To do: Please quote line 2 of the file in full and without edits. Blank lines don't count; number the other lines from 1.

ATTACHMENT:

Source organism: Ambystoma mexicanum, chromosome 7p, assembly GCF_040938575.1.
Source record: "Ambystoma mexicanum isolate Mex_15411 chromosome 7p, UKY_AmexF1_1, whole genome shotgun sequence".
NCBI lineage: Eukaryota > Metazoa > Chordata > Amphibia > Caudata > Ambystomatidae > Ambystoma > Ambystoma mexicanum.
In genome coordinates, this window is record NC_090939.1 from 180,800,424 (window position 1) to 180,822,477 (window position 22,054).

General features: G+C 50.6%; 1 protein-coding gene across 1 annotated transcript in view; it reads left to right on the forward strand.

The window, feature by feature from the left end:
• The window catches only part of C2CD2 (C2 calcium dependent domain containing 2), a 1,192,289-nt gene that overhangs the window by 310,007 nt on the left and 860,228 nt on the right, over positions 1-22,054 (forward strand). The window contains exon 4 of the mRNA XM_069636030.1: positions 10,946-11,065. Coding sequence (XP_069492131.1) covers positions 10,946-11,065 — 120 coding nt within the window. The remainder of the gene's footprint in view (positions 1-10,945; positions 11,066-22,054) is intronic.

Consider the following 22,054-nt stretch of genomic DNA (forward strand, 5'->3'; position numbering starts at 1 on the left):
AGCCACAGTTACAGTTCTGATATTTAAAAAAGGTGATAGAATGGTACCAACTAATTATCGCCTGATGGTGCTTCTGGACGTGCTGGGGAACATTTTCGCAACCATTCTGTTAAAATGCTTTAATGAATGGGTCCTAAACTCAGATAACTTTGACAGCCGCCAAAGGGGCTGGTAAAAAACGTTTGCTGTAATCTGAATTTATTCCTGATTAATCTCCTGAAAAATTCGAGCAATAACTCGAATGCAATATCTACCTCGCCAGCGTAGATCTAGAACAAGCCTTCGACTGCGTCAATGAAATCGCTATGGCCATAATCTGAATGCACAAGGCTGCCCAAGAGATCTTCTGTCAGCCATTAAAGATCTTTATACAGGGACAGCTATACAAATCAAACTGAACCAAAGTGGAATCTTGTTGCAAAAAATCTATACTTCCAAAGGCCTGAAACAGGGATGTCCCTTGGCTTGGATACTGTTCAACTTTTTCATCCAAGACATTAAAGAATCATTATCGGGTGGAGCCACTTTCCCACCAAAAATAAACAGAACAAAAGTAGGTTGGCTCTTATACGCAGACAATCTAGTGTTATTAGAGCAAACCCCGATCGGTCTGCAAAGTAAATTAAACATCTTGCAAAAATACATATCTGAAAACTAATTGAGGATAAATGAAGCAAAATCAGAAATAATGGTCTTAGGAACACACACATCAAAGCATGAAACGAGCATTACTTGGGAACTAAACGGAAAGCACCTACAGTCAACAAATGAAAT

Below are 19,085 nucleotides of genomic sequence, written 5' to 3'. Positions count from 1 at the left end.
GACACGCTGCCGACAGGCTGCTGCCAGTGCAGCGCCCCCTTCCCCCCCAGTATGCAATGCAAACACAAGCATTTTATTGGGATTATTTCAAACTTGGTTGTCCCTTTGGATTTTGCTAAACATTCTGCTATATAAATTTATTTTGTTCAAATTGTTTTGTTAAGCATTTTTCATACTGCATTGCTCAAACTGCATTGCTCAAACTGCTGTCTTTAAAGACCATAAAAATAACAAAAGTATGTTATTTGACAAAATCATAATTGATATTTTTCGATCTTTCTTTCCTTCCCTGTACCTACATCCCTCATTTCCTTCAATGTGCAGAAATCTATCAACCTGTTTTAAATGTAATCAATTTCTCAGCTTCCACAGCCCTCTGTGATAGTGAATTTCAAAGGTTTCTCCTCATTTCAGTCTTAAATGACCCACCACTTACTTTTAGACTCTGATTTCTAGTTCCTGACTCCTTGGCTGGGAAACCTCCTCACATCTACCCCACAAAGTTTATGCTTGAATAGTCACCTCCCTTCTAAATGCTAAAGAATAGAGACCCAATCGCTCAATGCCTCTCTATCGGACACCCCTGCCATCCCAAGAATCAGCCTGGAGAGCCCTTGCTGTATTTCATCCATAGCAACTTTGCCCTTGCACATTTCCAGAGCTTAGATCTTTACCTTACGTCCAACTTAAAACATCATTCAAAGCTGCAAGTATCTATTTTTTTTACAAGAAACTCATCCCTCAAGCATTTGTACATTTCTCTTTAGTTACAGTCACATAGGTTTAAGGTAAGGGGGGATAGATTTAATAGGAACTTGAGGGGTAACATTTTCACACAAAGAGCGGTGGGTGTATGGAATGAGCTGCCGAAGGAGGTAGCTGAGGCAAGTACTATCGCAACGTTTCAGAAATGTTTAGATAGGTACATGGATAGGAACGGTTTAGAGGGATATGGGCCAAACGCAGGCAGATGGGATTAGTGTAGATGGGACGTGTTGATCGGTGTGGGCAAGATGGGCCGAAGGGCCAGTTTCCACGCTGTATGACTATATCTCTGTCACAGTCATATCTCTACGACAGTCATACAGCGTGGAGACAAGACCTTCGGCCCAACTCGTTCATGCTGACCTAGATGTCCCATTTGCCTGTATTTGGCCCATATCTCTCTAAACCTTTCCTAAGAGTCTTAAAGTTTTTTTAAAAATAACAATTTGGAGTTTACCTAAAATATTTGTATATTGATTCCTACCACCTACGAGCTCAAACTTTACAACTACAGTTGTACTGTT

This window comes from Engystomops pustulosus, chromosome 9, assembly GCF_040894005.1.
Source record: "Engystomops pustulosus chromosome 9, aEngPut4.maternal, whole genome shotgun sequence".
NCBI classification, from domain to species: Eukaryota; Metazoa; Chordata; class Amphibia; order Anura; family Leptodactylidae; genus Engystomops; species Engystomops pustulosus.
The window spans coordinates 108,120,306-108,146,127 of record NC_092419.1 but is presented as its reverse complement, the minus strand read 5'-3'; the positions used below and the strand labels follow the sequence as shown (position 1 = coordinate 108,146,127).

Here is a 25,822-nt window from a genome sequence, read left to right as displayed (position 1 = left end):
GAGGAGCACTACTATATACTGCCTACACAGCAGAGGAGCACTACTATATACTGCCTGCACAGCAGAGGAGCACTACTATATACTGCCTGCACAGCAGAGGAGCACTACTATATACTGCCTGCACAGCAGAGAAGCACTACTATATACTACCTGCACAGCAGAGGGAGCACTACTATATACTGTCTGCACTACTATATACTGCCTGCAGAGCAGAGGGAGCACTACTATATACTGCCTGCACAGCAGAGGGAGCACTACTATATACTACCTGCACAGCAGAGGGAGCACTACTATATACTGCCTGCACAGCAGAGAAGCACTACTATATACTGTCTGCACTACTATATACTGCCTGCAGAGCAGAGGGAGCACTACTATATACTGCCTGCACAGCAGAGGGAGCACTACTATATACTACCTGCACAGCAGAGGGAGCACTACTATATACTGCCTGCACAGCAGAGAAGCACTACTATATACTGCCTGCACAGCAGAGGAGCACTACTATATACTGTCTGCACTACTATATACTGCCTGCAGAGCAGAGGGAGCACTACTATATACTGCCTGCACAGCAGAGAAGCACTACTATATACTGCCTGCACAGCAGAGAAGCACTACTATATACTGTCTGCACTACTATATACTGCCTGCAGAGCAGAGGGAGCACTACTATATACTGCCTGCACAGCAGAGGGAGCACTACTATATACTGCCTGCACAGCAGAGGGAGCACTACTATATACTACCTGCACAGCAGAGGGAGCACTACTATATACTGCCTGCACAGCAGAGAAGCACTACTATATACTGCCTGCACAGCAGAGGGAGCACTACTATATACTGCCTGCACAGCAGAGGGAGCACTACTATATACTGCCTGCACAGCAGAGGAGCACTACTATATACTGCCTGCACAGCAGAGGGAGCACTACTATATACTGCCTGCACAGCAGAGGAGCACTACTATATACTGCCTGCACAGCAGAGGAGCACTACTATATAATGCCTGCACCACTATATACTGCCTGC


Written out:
Source record: "Ambystoma mexicanum isolate Mex_15411 chromosome 7p, UKY_AmexF1_1, whole genome shotgun sequence".